by Paul Roberts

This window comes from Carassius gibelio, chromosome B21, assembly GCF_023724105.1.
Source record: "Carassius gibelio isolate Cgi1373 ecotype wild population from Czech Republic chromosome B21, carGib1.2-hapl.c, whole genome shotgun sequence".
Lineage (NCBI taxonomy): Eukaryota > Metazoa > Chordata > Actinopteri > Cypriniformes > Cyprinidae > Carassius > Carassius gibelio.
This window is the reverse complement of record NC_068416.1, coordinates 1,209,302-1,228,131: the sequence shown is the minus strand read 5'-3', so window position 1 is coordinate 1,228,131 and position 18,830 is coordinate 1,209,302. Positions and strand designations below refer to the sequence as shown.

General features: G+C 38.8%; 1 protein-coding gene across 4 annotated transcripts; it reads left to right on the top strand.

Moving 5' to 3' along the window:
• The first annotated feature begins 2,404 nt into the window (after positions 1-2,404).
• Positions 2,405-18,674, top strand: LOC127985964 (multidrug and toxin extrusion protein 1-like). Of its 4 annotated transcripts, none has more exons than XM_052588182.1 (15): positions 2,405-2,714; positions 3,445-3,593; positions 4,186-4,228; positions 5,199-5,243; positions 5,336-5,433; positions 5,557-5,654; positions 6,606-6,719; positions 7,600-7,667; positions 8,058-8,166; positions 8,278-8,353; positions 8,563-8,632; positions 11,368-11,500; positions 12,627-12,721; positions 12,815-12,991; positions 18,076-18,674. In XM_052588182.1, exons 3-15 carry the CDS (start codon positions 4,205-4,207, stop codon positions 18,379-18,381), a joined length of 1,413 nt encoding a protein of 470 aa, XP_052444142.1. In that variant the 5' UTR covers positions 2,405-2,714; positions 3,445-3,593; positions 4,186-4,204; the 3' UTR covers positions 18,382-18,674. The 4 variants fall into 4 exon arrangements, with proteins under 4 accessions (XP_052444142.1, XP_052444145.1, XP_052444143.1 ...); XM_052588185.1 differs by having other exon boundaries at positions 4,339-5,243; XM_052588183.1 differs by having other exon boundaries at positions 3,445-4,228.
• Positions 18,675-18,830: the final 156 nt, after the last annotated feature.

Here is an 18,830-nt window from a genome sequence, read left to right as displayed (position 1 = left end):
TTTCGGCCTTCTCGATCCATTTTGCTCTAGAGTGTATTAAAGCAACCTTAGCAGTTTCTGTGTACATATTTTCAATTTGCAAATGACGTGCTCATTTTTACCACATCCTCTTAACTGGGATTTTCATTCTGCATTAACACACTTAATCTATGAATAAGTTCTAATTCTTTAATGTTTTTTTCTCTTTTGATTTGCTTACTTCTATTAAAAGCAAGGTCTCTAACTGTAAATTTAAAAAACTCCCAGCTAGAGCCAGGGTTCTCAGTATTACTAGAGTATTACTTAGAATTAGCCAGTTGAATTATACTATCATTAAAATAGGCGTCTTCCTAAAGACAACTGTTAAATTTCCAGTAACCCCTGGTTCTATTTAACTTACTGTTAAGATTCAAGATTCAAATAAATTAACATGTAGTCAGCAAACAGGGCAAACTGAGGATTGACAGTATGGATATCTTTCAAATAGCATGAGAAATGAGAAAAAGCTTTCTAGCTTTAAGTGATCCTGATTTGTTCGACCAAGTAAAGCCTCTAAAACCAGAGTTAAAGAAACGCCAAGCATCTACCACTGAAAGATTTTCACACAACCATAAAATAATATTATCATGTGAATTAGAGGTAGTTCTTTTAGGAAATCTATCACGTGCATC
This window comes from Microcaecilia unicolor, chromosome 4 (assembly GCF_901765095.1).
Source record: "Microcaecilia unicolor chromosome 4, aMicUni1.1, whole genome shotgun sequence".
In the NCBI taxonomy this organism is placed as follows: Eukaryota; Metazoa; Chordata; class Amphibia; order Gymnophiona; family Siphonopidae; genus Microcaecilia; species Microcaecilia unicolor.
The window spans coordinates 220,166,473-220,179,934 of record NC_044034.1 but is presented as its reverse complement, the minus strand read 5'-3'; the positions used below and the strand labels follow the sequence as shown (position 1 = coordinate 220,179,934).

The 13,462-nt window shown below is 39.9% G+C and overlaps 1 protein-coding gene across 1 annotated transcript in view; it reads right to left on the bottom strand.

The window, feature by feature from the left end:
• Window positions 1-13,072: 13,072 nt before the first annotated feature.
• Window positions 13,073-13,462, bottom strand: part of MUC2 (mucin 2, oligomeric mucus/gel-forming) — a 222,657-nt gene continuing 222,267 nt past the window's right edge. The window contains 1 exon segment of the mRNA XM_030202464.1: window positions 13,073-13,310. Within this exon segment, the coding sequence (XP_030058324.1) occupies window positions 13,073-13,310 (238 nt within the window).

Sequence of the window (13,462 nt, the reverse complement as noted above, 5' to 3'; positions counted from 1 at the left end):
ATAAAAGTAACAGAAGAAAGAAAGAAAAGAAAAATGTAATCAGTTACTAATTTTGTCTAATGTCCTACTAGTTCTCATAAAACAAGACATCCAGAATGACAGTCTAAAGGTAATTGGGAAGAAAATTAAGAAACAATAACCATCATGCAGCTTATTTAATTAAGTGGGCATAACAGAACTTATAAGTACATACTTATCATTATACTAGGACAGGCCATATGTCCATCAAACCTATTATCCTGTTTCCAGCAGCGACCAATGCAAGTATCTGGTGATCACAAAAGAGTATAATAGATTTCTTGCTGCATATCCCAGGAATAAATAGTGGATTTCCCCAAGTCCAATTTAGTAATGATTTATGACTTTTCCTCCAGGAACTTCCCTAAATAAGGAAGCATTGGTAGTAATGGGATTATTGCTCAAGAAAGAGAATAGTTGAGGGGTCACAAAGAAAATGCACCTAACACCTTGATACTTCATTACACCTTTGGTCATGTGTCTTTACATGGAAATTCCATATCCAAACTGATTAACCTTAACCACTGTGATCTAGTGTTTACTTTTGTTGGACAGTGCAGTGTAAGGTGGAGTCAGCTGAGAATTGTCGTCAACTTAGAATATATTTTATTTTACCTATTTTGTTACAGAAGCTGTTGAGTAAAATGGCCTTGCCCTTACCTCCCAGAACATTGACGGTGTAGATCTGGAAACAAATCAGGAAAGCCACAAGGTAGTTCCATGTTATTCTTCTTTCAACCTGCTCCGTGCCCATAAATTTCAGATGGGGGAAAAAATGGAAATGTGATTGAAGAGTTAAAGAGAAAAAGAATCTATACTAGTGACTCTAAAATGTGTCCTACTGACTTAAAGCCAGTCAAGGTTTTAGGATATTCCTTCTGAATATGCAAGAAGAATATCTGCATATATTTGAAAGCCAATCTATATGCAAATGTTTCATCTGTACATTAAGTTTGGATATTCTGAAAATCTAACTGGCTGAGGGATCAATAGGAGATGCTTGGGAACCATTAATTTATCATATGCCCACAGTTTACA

The piano music of Maurice Ravel is among the most thrilling, the most colorful, and, for pianists, the most challenging of the repertoire. This book is about how performers and listeners can discover it and relate to it - how it sounds and feels under the fingers and within the receptive imagination. But to write about those experiences, to explore the background, influences, and impulses behind Ravel's music, is to be engaged in a form of biography. Discovering the delicate melancholy of the Pavane and the Sonatine, the astounding virtuosity of Gaspard de la nuit, and the exotic tone painting of Miroirs (Reflections) leads to the question "Who was the extraordinary person who created this?" Here are indispensable insights into the literary origins of Gaspard de la nuit, the derivation of the water imagery in Jeux d'eau and the sensuous delights of Miroirs. The chapter on Valses nobles et sentimentales illuminates Ravel's meticulously controlled sense of irony. Le tombeau de Couperin is related to the impact of the First World War on his psyche and to the refuge he sought in the civilizing values of the age of Watteau and Couperin. Intimate and perceptive, Reflections is inescapably about the life of Maurice Ravel - reflections, by way of the piano music, on an exceptionally private but immensely attractive man.